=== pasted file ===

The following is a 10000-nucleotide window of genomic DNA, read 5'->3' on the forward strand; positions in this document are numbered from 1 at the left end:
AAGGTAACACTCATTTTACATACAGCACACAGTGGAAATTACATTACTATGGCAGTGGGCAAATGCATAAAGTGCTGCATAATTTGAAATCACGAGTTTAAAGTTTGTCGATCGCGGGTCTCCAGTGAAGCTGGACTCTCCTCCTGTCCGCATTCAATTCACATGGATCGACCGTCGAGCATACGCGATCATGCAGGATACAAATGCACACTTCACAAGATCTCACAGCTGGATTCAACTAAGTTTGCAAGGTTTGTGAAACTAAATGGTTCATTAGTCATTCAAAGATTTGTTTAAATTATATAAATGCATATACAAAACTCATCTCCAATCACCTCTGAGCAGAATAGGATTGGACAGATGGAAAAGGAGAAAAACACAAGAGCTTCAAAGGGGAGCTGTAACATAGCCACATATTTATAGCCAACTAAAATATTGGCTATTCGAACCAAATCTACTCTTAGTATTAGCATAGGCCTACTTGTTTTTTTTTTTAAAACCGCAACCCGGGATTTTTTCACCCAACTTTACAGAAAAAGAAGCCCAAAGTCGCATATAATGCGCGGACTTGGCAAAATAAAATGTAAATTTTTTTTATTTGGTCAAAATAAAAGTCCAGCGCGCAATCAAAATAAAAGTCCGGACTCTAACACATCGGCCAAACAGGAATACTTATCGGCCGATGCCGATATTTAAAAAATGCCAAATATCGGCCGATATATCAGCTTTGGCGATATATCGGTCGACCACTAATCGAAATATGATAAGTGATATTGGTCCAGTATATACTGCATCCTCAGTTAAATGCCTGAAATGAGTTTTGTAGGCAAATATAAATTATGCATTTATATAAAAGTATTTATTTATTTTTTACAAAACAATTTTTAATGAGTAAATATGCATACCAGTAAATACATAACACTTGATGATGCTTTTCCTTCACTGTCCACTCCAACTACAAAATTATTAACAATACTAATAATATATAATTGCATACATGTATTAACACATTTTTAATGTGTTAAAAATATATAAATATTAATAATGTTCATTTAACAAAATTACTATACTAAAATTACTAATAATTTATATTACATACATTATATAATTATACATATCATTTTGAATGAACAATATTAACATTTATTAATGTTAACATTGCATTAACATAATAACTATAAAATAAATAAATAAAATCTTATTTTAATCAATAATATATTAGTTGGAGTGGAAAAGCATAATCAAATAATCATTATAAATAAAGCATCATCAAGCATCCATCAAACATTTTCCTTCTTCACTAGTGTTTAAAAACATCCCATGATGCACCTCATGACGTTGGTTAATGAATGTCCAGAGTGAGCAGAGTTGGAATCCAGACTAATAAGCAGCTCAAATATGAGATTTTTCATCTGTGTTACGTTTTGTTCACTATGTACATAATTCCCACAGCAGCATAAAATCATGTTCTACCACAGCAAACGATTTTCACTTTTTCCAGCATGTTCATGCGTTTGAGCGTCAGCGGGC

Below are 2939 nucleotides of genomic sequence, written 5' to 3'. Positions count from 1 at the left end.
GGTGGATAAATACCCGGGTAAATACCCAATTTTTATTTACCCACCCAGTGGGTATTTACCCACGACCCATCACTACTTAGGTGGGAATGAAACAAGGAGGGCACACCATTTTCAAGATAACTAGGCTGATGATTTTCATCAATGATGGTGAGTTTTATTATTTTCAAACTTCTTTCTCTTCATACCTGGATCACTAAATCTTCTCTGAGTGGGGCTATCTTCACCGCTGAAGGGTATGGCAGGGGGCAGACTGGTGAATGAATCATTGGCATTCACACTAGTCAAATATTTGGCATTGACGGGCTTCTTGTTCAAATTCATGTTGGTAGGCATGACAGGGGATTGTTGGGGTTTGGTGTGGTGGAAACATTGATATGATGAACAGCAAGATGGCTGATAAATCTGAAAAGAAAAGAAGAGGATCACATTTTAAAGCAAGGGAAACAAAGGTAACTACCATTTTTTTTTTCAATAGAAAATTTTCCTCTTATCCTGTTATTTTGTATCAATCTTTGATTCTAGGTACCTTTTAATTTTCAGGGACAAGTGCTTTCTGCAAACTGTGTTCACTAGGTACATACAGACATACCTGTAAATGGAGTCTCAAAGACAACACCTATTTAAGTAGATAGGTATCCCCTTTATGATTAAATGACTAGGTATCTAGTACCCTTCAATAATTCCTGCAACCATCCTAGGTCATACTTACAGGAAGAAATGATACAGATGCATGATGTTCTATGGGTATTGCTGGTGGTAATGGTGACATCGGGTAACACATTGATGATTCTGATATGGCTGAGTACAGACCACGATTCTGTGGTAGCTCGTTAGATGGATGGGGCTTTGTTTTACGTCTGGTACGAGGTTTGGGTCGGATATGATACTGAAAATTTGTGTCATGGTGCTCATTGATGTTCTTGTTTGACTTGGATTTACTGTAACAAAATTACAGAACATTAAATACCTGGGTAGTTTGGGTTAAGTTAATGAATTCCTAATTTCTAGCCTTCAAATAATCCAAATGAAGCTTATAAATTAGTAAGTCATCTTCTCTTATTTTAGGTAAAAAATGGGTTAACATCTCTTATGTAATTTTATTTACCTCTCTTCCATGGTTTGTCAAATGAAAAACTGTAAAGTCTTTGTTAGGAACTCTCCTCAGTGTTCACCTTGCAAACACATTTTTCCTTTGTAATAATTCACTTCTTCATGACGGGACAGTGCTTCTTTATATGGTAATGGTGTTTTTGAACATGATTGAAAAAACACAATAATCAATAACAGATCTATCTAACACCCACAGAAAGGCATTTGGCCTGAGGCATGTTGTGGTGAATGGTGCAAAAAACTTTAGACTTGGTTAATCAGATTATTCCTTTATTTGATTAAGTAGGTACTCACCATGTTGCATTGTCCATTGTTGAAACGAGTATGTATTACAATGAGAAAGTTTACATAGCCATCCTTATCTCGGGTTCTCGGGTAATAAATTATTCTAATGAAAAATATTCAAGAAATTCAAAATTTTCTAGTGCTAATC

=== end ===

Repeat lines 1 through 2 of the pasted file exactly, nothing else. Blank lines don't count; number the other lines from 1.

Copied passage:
The following is a 10000-nucleotide window of genomic DNA, read 5'->3' on the forward strand; positions in this document are numbered from 1 at the left end:
AAGGTAACACTCATTTTACATACAGCACACAGTGGAAATTACATTACTATGGCAGTGGGCAAATGCATAAAGTGCTGCATAATTTGAAATCACGAGTTTAAAGTTTGTCGATCGCGGGTCTCCAGTGAAGCTGGACTCTCCTCCTGTCCGCATTCAATTCACATGGATCGACCGTCGAGCATACGCGATCATGCAGGATACAAATGCACACTTCACAAGATCTCACAGCTGGATTCAACTAAGTTTGCAAGGTTTGTGAAACTAAATGGTTCATTAGTCATTCAAAGATTTGTTTAAATTATATAAATGCATATACAAAACTCATCTCCAATCACCTCTGAGCAGAATAGGATTGGACAGATGGAAAAGGAGAAAAACACAAGAGCTTCAAAGGGGAGCTGTAACATAGCCACATATTTATAGCCAACTAAAATATTGGCTATTCGAACCAAATCTACTCTTAGTATTAGCATAGGCCTACTTGTTTTTTTTTTTAAAACCGCAACCCGGGATTTTTTCACCCAACTTTACAGAAAAAGAAGCCCAAAGTCGCATATAATGCGCGGACTTGGCAAAATAAAATGTAAATTTTTTTTATTTGGTCAAAATAAAAGTCCAGCGCGCAATCAAAATAAAAGTCCGGACTCTAACACATCGGCCAAACAGGAATACTTATCGGCCGATGCCGATATTTAAAAAATGCCAAATATCGGCCGATATATCAGCTTTGGCGATATATCGGTCGACCACTAATCGAAATATGATAAGTGATATTGGTCCAGTATATACTGCATCCTCAGTTAAATGCCTGAAATGAGTTTTGTAGGCAAATATAAATTATGCATTTATATAAAAGTATTTATTTATTTTTTACAAAACAATTTTTAATGAGTAAATATGCATACCAGTAAATACATAACACTTGATGATGCTTTTCCTTCACTGTCCACTCCAACTACAAAATTATTAACAATACTAATAATATATAATTGCATACATGTATTAACACATTTTTAATGTGTTAAAAATATATAAATATTAATAATGTTCATTTAACAAAATTACTATACTAAAATTACTAATAATTTATATTACATACATTATATAATTATACATATCATTTTGAATGAACAATATTAACATTTATTAATGTTAACATTGCATTAACATAATAACTATAAAATAAATAAATAAAATCTTATTTTAATCAATAATATATTAGTTGGAGTGGAAAAGCATAATCAAATAATCATTATAAATAAAGCATCATCAAGCATCCATCAAACATTTTCCTTCTTCACTAGTGTTTAAAAACATCCCATGATGCACCTCATGACGTTGGTTAATGAATGTCCAGAGTGAGCAGAGTTGGAATCCAGACTAATAAGCAGCTCAAATATGAGATTTTTCATCTGTGTTACGTTTTGTTCACTATGTACATAATTCCCACAGCAGCATAAAATCATGTTCTACCACAGCAAACGATTTTCACTTTTTCCAGCATGTTCATGCGTTTGAGCGTCAGCGGGC